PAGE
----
Missing Howard Dean

Missing Howard Dean

Why has Howard Dean become a virtual stranger to the Democratic Party he helped revive?

Facebook
Twitter
Email
Flipboard
Pocket

Where is Howard Dean? Republicans certainly haven’t forgotten him, with candidate after candidate for RNC chair and local GOP leaders belatedly praising Dean (after mocking him for years) and calling for their own version of the fifty-state strategy, which revived the Democratic Party across the country, starting at the grassroots–especially in long-forgotten red states, many of which turned purple or blue in 2006 and ’08. What was once a controversial point has now become obvious: Dean’s trailblazing presidential campaign and tenure as DNC chair laid the foundation for Barack Obama’s historic fifty-state campaign. Dean took one of the most thankless jobs in Washington and transformed the way the party did business and won elections, without pomp or pretension, which for a politician of his stature is remarkable.

Yet for all his successes, Dean has become a virtual stranger in his own party, with no place in the incoming Obama administration. On January 8, the day Obama announced his choice of Virginia Governor Tim Kaine to lead the DNC, Dean was on a trip to American Samoa–the last territory he had yet to visit as party chair–leading to speculation, subsequently confirmed, that he’d been snubbed by the Obama team, even as Obama publicly praised Dean as a “visionary and effective leader.” Moreover, Dean has been passed over for cabinet slots such as secretary of health and human services and surgeon general, which concern his original passion and area of expertise, healthcare reform. If Rahm Emanuel, who bitterly opposed the fifty-state strategy in ’06, can be Obama’s chief of staff, then Dean should have a place somewhere in Obama’s administration. That would be a true “team of rivals.” It’s a distressing sign when Bill Kristol and Obama’s conservative dining buddies get treated better than Dean.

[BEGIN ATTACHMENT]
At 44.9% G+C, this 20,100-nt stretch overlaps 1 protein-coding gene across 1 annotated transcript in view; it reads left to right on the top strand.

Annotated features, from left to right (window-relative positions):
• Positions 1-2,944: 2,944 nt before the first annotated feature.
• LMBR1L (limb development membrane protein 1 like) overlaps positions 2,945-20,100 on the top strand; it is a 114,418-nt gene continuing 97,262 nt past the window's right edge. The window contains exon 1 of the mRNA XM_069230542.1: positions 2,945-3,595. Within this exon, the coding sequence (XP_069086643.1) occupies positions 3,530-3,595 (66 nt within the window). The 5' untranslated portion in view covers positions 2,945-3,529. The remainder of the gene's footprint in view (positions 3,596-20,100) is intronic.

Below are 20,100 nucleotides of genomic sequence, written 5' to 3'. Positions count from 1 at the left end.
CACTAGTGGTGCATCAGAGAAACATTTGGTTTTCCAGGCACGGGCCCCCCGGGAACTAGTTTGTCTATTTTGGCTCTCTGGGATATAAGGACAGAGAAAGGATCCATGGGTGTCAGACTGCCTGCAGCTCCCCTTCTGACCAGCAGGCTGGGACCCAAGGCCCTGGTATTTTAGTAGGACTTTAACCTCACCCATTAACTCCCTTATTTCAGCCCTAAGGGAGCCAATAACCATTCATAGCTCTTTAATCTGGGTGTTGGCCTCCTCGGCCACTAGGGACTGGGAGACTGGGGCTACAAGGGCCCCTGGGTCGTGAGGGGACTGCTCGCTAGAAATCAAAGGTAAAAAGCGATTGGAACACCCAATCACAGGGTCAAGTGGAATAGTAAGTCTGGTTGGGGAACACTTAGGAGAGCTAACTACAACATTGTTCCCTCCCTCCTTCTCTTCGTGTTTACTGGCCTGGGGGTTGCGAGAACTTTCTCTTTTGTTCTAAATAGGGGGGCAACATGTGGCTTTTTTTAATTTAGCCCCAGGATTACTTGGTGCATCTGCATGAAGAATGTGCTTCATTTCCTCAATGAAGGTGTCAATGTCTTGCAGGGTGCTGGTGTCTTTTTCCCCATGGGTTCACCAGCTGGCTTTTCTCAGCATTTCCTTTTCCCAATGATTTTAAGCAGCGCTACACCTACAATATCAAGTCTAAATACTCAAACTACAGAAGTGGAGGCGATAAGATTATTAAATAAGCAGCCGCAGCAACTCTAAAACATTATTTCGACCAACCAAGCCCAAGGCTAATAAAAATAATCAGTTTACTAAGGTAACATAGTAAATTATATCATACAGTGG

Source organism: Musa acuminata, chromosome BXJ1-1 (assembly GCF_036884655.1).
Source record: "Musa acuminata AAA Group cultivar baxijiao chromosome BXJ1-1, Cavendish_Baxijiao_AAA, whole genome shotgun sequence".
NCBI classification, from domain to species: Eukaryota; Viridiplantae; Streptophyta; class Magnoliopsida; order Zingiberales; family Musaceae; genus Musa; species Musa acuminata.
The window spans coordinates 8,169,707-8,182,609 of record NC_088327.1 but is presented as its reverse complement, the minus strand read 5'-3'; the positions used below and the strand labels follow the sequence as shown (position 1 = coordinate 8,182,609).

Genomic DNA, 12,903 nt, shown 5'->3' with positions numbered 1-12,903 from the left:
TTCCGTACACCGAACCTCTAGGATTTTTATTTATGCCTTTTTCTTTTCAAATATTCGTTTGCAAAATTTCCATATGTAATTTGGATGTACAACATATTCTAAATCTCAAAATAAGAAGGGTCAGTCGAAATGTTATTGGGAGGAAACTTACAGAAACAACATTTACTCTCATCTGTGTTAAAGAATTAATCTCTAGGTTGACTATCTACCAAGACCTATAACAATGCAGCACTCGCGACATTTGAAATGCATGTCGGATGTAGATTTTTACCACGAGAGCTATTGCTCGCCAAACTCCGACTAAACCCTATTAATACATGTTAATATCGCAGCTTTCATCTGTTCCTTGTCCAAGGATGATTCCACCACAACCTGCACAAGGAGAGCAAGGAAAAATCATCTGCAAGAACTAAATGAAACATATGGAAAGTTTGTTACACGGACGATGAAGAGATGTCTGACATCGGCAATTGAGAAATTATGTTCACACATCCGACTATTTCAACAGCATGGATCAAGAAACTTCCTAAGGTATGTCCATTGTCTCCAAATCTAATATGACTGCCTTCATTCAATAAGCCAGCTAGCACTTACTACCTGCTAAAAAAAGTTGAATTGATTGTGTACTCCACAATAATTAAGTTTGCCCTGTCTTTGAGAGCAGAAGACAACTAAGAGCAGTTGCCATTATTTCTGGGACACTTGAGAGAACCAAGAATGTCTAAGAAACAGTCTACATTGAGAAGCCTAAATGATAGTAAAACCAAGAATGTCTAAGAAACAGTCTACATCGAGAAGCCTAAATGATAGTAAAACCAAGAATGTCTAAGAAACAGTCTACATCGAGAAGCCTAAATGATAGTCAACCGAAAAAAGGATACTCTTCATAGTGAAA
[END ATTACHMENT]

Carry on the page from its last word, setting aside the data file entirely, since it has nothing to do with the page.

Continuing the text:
If he’s not on the inside, then we hope Dean will stay active on the outside. His confidants say Dean plans to enter the private sector, teach, give speeches about healthcare reform and help political parties around the world succeed at bottom-up, progressive politics. It’s our hope that Dean will continue to oxygenate the grassroots at home, working with groups like Democracy for America (run by his brother Jim), Wellstone Action, and Progressive Majority to recruit and train the next generation of progressive leaders. As Obama said in his January speech at the DNC, “We must build a movement for change that can endure beyond a single election, and that will require redoubling our efforts to reach out to Americans throughout our fifty states, north and south, east and west.” Dean still has a vital role to play in such an effort.

Thank you for reading The Nation

We hope you enjoyed the story you just read, just one of the many incisive, deeply-reported articles we publish daily. Now more than ever, we need fearless journalism that shifts the needle on important issues, uncovers malfeasance and corruption, and uplifts voices and perspectives that often go unheard in mainstream media.

Throughout this critical election year and a time of media austerity and renewed campus activism and rising labor organizing, independent journalism that gets to the heart of the matter is more critical than ever before. Donate right now and help us hold the powerful accountable, shine a light on issues that would otherwise be swept under the rug, and build a more just and equitable future.

For nearly 160 years, The Nation has stood for truth, justice, and moral clarity. As a reader-supported publication, we are not beholden to the whims of advertisers or a corporate owner. But it does take financial resources to report on stories that may take weeks or months to properly investigate, thoroughly edit and fact-check articles, and get our stories into the hands of readers.

Donate today and stand with us for a better future. Thank you for being a supporter of independent journalism.

Ad Policy
x